• Parasympathetic nervous system.
      • have a negative inotropic effect on the atria.
      • This effect is mediated via muscarinic receptors, which are coupled via a Gi protein called GK to adenylyl cyclase. (MCQ)
      • Because the G protein in this case is inhibitory, contractility is decreased (opposite of the effect of activation of beta1 receptors by catecholamines).
      • Two factors are responsible for the decrease in atrial contractility caused by parasympathetic stimulation. (MCQ)
        • ACh decreases inward Ca2+ current during the plateau of the action potential.
        • ACh increases IK-ACh, (constitutively active, acetylcholine-regulated K+-current (IK,ACh) )thereby shortening the duration of action potential and, indirectly, decreasing the inward Ca2+ current (by shortening the plateau phase).
    • Effect of Heart Rate on Contractility
      • When the heart rate increases, contractility increases
      • When the heart rate decreases, contractility decreases.

 

  • Mechanism

 

        • When heart rate increases, there are more action potentials per unit time and an increase in the total amount of trigger Ca2+ that enters the cell during the plateau phases of the action potentials.
          • if the increase in heart rate is caused by sympathetic stimulation or by catecholamines, then the size of the inward Ca2+ current with each action potential also is increased. (MCQ)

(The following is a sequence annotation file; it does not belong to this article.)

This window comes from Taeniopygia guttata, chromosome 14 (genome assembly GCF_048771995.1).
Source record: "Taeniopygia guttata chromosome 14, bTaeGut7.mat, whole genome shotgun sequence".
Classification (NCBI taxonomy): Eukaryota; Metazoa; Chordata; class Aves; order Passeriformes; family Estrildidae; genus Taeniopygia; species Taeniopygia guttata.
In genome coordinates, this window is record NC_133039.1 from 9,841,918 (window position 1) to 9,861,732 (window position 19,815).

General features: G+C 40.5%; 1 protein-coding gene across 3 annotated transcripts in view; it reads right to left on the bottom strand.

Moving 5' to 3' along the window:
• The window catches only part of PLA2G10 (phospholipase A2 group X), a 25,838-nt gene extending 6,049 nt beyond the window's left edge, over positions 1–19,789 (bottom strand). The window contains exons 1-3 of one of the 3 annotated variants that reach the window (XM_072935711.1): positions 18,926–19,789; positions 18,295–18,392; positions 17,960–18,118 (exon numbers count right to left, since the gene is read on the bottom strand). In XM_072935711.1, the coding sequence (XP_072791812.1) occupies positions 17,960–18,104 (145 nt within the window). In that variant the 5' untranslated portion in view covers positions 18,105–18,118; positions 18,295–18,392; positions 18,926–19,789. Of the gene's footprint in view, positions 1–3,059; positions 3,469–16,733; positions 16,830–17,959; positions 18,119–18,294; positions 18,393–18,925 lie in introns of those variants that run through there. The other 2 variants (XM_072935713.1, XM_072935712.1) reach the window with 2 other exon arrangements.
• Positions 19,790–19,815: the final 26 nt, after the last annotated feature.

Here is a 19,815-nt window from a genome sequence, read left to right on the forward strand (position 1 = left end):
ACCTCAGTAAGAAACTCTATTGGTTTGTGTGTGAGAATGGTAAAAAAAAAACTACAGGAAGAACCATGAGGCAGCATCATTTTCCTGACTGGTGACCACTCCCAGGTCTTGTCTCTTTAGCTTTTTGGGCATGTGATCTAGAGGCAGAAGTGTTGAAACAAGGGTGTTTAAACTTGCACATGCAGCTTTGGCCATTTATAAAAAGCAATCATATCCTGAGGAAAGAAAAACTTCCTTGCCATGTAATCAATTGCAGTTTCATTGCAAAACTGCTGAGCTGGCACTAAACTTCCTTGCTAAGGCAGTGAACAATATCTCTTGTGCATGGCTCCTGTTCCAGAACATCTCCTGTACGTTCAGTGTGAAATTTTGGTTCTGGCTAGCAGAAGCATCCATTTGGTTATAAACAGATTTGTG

• Because there is greater influx of Ca2+ into the cell during the action potentials, the sarcoplasmic reticulum accumulates more Ca2+ for subsequent release (i.e., increased stored Ca2+).
          • if the increase in heart rate is caused by sympathetic stimulation, then phospholamban, which augments Ca2+ uptake by the sarcoplasmic reticulum, will be phosphorylated, further increasing the uptake process.
      • Two specific examples of the effect of heart rate on contractility, the positive staircase effect and postextrasystolic potentiation,

 

  • Positive staircase effect. (MCQ)

 

        • The positive staircase effect is also called the Bowditch staircase, or Treppe (MCQ)
        • When heart rate doubles, for example, the tension developed on each beat increases in a stepwise fashion to a maximal value
        • This increase in tension occurs because there are more action potentials per unit time, more total Ca2+ entering the cell during the plateau phases, and more Ca2+ for accumulation by the sarcoplasmic reticulum (i.e., more stored Ca2+).  
        • Notice that the very first beat after the increase in heart rate shows no increase in tension because extra Ca2+ has not yet accumulated
        • On subsequent beats, the effect of the extra accumulation of Ca2+ by the sar- coplasmic reticulum becomes evident.
        • Tension rises stepwise, like a staircase
        • With each beat, more Ca2+ is accumulated by the sarcoplasmic reticulum, until a maximum storage level is achieved.